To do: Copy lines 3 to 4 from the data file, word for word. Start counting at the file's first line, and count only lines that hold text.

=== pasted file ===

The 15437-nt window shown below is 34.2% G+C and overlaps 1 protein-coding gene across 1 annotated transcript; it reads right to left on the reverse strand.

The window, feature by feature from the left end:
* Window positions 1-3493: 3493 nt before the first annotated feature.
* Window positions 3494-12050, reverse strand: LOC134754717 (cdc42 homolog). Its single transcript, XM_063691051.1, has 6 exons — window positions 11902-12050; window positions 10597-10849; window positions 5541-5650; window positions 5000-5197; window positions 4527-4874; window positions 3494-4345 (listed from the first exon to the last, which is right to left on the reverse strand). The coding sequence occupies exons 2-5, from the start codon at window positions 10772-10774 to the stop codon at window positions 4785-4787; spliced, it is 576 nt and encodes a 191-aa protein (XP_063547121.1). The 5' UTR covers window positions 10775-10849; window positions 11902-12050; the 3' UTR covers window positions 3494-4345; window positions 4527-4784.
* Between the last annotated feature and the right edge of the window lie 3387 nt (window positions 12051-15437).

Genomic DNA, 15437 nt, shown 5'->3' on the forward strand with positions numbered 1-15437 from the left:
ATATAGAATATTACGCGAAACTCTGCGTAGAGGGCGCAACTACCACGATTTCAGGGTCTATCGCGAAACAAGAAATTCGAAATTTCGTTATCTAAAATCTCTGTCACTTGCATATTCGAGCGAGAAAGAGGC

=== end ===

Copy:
* Window positions 1-3493: 3493 nt before the first annotated feature.
* Window positions 3494-12050, reverse strand: LOC134754717 (cdc42 homolog). Its single transcript, XM_063691051.1, has 6 exons — window positions 11902-12050; window positions 10597-10849; window positions 5541-5650; window positions 5000-5197; window positions 4527-4874; window positions 3494-4345 (listed from the first exon to the last, which is right to left on the reverse strand). The coding sequence occupies exons 2-5, from the start codon at window positions 10772-10774 to the stop codon at window positions 4785-4787; spliced, it is 576 nt and encodes a 191-aa protein (XP_063547121.1). The 5' UTR covers window positions 10775-10849; window positions 11902-12050; the 3' UTR covers window positions 3494-4345; window positions 4527-4784.